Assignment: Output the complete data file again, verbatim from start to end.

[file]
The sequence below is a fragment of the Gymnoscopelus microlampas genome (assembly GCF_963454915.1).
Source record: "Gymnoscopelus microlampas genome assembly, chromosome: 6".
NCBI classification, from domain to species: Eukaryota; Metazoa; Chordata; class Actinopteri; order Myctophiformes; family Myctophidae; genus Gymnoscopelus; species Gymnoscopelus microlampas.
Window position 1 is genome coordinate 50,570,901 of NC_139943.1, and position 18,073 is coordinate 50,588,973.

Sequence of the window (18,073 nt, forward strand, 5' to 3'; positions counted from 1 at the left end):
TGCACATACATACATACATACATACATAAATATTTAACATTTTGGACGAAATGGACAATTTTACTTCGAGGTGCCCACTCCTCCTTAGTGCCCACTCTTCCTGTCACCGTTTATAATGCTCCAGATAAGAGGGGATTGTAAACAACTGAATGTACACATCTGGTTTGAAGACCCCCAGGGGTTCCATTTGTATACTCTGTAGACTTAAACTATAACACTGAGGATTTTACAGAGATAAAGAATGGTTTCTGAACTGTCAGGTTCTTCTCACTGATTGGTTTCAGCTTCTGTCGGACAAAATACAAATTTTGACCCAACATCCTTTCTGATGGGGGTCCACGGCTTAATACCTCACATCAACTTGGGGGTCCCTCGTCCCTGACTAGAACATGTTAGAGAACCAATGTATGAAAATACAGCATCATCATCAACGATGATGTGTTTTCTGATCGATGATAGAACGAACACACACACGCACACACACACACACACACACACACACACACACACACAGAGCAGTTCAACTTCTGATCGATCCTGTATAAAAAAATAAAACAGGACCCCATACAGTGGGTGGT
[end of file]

The sequence below is a fragment of the Gymnoscopelus microlampas genome (assembly GCF_963454915.1).
Source record: "Gymnoscopelus microlampas genome assembly, chromosome: 6".
NCBI classification, from domain to species: Eukaryota; Metazoa; Chordata; class Actinopteri; order Myctophiformes; family Myctophidae; genus Gymnoscopelus; species Gymnoscopelus microlampas.
Window position 1 is genome coordinate 50,570,901 of NC_139943.1, and position 18,073 is coordinate 50,588,973.

Sequence of the window (18,073 nt, forward strand, 5' to 3'; positions counted from 1 at the left end):
TGCACATACATACATACATACATACATAAATATTTAACATTTTGGACGAAATGGACAATTTTACTTCGAGGTGCCCACTCCTCCTTAGTGCCCACTCTTCCTGTCACCGTTTATAATGCTCCAGATAAGAGGGGATTGTAAACAACTGAATGTACACATCTGGTTTGAAGACCCCCAGGGGTTCCATTTGTATACTCTGTAGACTTAAACTATAACACTGAGGATTTTACAGAGATAAAGAATGGTTTCTGAACTGTCAGGTTCTTCTCACTGATTGGTTTCAGCTTCTGTCGGACAAAATACAAATTTTGACCCAACATCCTTTCTGATGGGGGTCCACGGCTTAATACCTCACATCAACTTGGGGGTCCCTCGTCCCTGACTAGAACATGTTAGAGAACCAATGTATGAAAATACAGCATCATCATCAACGATGATGTGTTTTCTGATCGATGATAGAACGAACACACACACGCACACACACACACACACACACACACACACACACACACAGAGCAGTTCAACTTCTGATCGATCCTGTATAAAAAAATAAAACAGGACCCCATACAGTGGGTGGT